At numerous press events and meetings with top federal officials, Herbert has implored the president to give Congress a chance to act on the Public Lands Initiative, or PLI, Reps. Rob Bishop and Jason Chaffetz's ambitious bill that identifies which lands in eastern Utah are to be preserved and which are to be open for development. The bill envisions national conservation areas and wilderness designations for the Bears Ears region.

But conservationists say the governor's events only highlight Bishop's shortcomings as a legislator.

Obama has waited to act on Bears Ears until the waning moments of his tenure to give the Utah congressman, who chairs the House Natural Resources Committee, every chance to get his sweeping lands bill passed, argued Democratic lawmakers at the tribe leaders' press event. The House adjourned earlier this month without taking a vote on the PLI.

"Our representatives, despite their claim to be conservatives, are not that interested in conserving Bears Ears. Let's do that for them," said Rep. Brian King, D-Salt Lake City.

If anything, the Bears Ears saga has exposed a deepening rift between Utah's congressional delegation and tribal leadership. The Ute Indian Tribe is so incensed with the land swaps proposed in the PLI that it has created a political action committee aimed at unseating Bishop, whose district includes the Utes' reservation.

Navajo president Russell Begaye has designated Filfred to speak for Utah Navajo, yet Chaffetz has never sought his views or even bothered to meet him, Filfred said.

Chapoose said the Bears Ears controversy could have been avoided had congressmen sat down with the tribes to get their input and crafted a bill that incorporated the tribes' wishes.

"It might have not have been the conversation they wanted. It would have been honest. It would have truthful. Indian Country has been here longer than this state has," Chapoose said. "Here we sit at a junction with an opportunity for all the citizens of Utah to have a conversation and figure how best to manage our resources. Here sits us, the oldest residents of Utah, in the backseat watching."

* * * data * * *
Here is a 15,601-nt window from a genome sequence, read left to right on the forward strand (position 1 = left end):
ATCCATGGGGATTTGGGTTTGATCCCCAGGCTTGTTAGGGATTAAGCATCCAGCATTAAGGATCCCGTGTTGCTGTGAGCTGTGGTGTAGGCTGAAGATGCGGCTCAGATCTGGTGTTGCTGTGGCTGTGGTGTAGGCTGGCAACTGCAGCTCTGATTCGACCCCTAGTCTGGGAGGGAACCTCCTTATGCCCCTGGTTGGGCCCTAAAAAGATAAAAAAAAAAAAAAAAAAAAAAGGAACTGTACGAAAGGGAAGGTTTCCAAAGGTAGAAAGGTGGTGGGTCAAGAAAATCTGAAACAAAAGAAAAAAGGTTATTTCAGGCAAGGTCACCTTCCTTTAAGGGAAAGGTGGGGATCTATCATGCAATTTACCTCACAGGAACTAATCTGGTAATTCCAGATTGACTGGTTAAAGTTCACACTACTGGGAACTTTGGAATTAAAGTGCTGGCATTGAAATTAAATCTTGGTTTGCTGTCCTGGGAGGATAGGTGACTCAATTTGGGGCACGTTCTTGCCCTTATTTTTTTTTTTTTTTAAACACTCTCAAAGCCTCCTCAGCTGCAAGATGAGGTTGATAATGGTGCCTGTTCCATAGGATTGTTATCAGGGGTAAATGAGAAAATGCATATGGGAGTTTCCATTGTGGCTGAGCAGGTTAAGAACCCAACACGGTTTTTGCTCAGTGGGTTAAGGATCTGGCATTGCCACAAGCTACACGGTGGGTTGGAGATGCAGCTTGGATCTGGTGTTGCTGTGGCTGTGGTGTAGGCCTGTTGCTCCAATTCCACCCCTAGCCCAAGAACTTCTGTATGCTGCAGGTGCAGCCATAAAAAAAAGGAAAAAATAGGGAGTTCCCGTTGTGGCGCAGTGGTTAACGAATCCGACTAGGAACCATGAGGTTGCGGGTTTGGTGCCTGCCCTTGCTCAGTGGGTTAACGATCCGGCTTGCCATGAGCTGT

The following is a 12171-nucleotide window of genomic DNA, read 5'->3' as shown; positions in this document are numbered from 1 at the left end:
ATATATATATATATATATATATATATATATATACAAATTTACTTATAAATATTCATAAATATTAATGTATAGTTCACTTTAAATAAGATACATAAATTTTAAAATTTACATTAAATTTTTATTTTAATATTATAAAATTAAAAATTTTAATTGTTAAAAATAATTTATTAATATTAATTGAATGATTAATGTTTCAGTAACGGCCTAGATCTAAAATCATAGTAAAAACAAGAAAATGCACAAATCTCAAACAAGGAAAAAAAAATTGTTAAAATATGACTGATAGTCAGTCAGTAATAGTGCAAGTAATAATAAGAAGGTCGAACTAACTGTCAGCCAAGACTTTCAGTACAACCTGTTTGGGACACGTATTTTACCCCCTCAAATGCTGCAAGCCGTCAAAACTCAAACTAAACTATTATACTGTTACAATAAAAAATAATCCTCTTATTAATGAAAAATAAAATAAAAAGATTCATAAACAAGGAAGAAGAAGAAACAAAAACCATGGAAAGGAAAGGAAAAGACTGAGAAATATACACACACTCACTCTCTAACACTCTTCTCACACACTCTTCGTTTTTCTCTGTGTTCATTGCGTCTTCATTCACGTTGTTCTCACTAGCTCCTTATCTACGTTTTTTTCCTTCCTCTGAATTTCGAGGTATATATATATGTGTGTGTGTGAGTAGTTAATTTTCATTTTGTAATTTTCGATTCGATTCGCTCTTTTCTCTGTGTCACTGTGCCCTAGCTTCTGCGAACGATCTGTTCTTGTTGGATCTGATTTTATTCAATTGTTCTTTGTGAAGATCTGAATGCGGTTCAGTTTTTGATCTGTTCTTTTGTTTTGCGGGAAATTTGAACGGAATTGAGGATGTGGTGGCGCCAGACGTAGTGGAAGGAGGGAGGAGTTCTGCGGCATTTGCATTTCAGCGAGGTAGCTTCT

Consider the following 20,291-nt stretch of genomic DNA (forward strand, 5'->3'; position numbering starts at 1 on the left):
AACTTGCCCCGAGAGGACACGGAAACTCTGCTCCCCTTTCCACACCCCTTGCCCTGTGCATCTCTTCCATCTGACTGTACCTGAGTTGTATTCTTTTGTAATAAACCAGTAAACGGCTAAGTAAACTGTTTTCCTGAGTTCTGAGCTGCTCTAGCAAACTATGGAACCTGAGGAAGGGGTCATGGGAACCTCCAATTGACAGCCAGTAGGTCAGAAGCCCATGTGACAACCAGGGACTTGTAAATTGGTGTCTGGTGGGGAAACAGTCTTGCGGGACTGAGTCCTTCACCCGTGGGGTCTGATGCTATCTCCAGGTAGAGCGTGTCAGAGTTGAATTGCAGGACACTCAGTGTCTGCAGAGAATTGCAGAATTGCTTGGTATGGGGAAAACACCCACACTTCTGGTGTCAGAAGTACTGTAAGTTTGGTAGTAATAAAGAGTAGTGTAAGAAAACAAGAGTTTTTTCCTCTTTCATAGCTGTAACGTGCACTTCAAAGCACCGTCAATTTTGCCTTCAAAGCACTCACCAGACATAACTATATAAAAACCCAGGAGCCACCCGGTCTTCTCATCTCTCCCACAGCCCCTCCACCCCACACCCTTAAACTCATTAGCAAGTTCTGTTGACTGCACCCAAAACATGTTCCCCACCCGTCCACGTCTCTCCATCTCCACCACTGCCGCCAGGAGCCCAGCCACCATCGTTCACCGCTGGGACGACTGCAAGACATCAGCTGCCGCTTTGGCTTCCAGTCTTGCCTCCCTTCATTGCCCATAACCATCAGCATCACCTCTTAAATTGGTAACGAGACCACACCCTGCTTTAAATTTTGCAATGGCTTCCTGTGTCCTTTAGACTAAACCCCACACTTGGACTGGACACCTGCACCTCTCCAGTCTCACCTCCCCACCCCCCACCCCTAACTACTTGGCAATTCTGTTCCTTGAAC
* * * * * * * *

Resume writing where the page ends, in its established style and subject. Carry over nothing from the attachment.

Upstairs, Utah's Republican leaders laid out their case against a monument and pledged to fight it. Noel said the Antiquities Act was passed in 1906 to safeguard small areas harboring antiquities that were under imminent threat. Since then, numerous environmental-protection statutes have been enacted to render big monument designations unnecessary.

"There are more than enough laws and regulations in place to protect every single artifact in San Juan County, including the Bears Ears. That can be done," said Noel, a Kanab rancher who is among the most vocal critics of federal land management and a proponent of transferring public land to the states. He likened Obama's anticipated action to the much-maligned surprise designation of the Grand Staircase-Escalante National Monument by former President Bill Clinton in 1996.

"This will be tested in the Supreme Court, I promise you, and it will reversed," he said. "There's no question about it. Those groups and their sponsors that lock this land up and continue to take away the rights of local citizens and rights of the sovereign state of Utah, you will lose this right to use the Antiquities Act. You have overreached."

Reyes said his office is preparing a lawsuit that would challenge a Bears Ears designation. He declined to give the specifics since he hasn't seen the proclamation Obama would issue.

In the 110-year history of the Antiquities Act, no presidentially proclaimed monument has ever been overturned by the courts, and it was from no lack of trying. Suits date back to 1908 when Arizona challenged President Theodore Roosevelt's designation of Grand Canyon National Monument. That monument later became one of the National Park Service's crown jewels.

Speakers blasted Obama's designation of 23 new national monuments during his tenure. Some are small historical locations or large expanses of ocean, but about half are landscape-scale designations in Western states, totaling 4 million acres.

Lee acknowledged that Utahns are divided over Bears Ears, adding "we in our state know how to unite. Mr. President, know this. You might choose to exert your authority to designate this monument on your way out the door, but please know if you choose to do so, not only will you be harming the people of San Juan County, who overwhelming oppose this, you will be tarnishing the Christmas season, you will be tarnishing your own legacy, and you'll be sowing the seeds for the destruction of the thing you seek to create right now because we will every use every tool in our arsenal to undo what you are doing by working with the new Congress and the new president."

Brian Maffly covers public lands for The Salt Lake Tribune. Brian Maffly can be reached at or 801-257-8713. Twitter: @brianmaffly